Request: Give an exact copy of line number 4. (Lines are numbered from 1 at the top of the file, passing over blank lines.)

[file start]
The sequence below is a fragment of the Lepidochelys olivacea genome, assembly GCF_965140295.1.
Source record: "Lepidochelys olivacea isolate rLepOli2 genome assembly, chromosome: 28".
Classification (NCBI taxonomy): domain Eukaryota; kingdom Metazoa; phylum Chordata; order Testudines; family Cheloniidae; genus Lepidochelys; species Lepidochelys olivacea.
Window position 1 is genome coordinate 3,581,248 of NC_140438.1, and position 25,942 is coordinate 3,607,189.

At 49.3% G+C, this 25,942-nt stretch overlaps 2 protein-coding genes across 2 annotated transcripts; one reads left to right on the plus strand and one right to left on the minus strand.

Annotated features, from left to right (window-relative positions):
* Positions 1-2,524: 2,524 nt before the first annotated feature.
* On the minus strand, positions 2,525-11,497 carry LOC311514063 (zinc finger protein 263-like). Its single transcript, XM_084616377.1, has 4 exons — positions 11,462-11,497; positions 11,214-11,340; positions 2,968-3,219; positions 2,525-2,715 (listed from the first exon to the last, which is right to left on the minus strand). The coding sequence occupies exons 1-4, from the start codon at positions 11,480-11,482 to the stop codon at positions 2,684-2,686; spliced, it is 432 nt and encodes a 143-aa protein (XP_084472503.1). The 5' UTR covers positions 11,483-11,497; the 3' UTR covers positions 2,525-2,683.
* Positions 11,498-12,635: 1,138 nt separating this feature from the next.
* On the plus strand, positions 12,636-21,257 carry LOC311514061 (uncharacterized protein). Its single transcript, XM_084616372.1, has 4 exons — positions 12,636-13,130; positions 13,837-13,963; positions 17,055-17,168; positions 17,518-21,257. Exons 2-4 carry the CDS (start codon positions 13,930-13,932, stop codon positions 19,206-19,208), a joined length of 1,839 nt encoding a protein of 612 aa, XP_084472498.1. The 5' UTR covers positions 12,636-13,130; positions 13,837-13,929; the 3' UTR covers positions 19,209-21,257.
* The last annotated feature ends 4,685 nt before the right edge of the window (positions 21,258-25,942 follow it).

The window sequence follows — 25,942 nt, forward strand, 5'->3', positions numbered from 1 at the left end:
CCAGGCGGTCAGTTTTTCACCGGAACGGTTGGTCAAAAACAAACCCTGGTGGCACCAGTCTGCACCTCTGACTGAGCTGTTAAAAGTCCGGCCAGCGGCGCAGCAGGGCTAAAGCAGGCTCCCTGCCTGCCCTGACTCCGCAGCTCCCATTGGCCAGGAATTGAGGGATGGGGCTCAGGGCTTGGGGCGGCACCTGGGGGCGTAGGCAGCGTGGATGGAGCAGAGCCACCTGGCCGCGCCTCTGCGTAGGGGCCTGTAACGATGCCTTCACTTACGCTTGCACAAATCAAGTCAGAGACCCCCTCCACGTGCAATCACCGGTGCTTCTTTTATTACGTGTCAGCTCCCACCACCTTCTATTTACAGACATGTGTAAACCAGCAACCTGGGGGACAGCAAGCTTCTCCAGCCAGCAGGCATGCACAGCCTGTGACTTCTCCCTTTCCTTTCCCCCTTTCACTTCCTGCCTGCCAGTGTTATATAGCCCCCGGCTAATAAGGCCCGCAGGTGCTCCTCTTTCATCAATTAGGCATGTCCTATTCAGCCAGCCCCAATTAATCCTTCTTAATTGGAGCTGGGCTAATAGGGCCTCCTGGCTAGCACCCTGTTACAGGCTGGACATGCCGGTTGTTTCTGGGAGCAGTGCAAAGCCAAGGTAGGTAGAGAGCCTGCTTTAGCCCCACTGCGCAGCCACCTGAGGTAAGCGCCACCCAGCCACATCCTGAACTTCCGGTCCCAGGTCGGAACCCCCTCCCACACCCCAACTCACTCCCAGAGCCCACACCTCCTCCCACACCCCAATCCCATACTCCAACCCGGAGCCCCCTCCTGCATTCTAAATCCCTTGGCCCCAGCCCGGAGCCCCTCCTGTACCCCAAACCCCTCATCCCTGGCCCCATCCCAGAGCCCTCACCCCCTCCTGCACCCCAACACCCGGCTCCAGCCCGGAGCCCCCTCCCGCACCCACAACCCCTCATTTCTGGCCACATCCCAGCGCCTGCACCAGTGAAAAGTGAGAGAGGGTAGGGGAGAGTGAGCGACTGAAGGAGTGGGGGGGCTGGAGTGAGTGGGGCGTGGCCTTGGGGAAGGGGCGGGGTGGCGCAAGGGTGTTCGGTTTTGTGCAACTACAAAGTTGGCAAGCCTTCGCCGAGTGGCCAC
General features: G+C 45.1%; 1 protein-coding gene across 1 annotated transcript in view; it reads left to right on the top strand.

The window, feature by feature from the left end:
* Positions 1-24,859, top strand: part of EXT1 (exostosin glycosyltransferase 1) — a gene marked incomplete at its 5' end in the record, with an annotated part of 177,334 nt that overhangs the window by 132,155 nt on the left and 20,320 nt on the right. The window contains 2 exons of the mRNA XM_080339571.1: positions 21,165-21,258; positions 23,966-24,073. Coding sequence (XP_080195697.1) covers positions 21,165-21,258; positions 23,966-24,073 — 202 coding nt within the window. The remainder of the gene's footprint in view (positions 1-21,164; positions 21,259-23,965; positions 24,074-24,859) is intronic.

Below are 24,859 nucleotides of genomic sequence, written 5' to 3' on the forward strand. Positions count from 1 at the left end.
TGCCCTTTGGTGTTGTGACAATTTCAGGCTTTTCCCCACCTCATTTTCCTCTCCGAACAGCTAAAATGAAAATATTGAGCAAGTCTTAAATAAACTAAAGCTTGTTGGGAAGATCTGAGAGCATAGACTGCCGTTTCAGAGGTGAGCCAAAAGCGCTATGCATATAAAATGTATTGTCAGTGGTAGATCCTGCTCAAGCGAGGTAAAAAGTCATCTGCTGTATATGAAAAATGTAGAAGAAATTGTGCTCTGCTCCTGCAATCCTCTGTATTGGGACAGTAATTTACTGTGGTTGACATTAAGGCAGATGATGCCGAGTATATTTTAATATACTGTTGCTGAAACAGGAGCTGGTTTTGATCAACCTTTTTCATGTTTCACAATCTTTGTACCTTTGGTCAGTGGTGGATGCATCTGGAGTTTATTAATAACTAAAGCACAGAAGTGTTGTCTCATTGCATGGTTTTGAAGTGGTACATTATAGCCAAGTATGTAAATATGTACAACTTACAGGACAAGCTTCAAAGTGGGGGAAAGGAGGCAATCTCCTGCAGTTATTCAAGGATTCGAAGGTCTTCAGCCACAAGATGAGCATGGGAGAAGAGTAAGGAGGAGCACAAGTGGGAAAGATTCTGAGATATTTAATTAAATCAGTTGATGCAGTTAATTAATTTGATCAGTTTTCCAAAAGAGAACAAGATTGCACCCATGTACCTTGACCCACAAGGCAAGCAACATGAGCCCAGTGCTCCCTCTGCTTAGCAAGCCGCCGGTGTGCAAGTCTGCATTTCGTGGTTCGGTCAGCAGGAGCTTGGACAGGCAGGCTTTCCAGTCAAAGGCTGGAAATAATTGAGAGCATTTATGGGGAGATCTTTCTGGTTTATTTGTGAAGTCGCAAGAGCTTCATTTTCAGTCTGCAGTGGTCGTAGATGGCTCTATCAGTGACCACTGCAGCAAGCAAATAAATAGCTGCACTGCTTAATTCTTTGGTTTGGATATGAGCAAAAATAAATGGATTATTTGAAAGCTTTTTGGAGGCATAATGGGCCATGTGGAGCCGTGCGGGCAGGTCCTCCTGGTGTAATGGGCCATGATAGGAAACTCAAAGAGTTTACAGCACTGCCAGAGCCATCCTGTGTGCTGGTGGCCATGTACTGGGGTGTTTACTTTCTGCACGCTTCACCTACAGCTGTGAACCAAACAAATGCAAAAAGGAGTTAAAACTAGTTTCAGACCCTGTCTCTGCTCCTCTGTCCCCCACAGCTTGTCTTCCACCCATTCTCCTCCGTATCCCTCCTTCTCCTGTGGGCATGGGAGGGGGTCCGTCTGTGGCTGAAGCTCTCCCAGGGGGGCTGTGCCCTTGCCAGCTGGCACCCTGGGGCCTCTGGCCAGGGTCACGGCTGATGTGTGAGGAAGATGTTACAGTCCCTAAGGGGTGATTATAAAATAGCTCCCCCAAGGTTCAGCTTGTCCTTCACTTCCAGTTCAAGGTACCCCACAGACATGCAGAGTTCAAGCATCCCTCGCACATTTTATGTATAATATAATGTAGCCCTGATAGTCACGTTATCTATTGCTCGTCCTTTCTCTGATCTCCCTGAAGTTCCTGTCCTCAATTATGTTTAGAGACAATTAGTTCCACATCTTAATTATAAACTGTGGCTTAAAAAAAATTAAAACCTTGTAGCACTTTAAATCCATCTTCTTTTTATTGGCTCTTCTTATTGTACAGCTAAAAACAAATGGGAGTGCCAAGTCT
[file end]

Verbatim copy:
Window position 1 is genome coordinate 3,581,248 of NC_140438.1, and position 25,942 is coordinate 3,607,189.